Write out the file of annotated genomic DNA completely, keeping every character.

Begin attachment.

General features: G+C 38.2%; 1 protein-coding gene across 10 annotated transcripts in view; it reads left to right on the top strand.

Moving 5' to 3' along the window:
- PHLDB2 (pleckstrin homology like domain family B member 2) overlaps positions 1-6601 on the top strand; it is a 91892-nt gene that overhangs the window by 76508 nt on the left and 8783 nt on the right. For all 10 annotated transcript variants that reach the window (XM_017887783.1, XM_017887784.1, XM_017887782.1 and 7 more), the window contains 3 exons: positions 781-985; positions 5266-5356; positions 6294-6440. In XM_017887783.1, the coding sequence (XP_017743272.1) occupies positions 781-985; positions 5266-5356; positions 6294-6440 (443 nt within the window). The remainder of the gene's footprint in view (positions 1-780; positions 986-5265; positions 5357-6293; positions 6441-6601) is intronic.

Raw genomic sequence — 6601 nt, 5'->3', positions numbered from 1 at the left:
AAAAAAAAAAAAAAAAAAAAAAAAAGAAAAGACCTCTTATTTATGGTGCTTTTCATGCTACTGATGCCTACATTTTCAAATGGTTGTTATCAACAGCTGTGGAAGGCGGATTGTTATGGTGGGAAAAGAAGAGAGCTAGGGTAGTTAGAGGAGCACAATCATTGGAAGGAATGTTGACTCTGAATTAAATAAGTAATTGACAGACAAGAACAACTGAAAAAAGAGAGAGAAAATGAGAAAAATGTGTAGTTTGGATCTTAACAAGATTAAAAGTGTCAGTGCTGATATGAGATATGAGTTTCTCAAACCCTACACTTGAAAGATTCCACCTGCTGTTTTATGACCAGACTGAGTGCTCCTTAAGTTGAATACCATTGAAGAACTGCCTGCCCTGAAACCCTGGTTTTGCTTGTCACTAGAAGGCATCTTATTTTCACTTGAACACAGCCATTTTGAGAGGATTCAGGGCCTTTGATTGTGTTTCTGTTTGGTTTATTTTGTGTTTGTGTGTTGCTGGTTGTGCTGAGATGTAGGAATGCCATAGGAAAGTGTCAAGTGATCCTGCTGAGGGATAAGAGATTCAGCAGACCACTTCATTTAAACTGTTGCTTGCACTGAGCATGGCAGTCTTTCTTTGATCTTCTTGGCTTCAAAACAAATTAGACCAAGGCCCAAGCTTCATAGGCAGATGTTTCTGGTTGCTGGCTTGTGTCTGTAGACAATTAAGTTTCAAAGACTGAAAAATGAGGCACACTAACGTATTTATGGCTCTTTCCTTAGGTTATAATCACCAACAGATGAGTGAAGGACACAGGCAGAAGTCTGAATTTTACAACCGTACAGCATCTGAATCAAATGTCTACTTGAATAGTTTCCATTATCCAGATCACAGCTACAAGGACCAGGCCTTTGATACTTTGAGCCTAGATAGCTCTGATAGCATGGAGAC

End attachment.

General features: G+C 38.2%; 1 protein-coding gene across 10 annotated transcripts in view; it reads left to right on the top strand.

Moving 5' to 3' along the window:
- PHLDB2 (pleckstrin homology like domain family B member 2) overlaps positions 1-6601 on the top strand; it is a 91892-nt gene that overhangs the window by 76508 nt on the left and 8783 nt on the right. For all 10 annotated transcript variants that reach the window (XM_017887783.1, XM_017887784.1, XM_017887782.1 and 7 more), the window contains 3 exons: positions 781-985; positions 5266-5356; positions 6294-6440. In XM_017887783.1, the coding sequence (XP_017743272.1) occupies positions 781-985; positions 5266-5356; positions 6294-6440 (443 nt within the window). The remainder of the gene's footprint in view (positions 1-780; positions 986-5265; positions 5357-6293; positions 6441-6601) is intronic.

Raw genomic sequence — 6601 nt, 5'->3', positions numbered from 1 at the left:
AAAAAAAAAAAAAAAAAAAAAAAAAGAAAAGACCTCTTATTTATGGTGCTTTTCATGCTACTGATGCCTACATTTTCAAATGGTTGTTATCAACAGCTGTGGAAGGCGGATTGTTATGGTGGGAAAAGAAGAGAGCTAGGGTAGTTAGAGGAGCACAATCATTGGAAGGAATGTTGACTCTGAATTAAATAAGTAATTGACAGACAAGAACAACTGAAAAAAGAGAGAGAAAATGAGAAAAATGTGTAGTTTGGATCTTAACAAGATTAAAAGTGTCAGTGCTGATATGAGATATGAGTTTCTCAAACCCTACACTTGAAAGATTCCACCTGCTGTTTTATGACCAGACTGAGTGCTCCTTAAGTTGAATACCATTGAAGAACTGCCTGCCCTGAAACCCTGGTTTTGCTTGTCACTAGAAGGCATCTTATTTTCACTTGAACACAGCCATTTTGAGAGGATTCAGGGCCTTTGATTGTGTTTCTGTTTGGTTTATTTTGTGTTTGTGTGTTGCTGGTTGTGCTGAGATGTAGGAATGCCATAGGAAAGTGTCAAGTGATCCTGCTGAGGGATAAGAGATTCAGCAGACCACTTCATTTAAACTGTTGCTTGCACTGAGCATGGCAGTCTTTCTTTGATCTTCTTGGCTTCAAAACAAATTAGACCAAGGCCCAAGCTTCATAGGCAGATGTTTCTGGTTGCTGGCTTGTGTCTGTAGACAATTAAGTTTCAAAGACTGAAAAATGAGGCACACTAACGTATTTATGGCTCTTTCCTTAGGTTATAATCACCAACAGATGAGTGAAGGACACAGGCAGAAGTCTGAATTTTACAACCGTACAGCATCTGAATCAAATGTCTACTTGAATAGTTTCCATTATCCAGATCACAGCTACAAGGACCAGGCCTTTGATACTTTGAGCCTAGATAGCTCTGATAGCATGGAGAC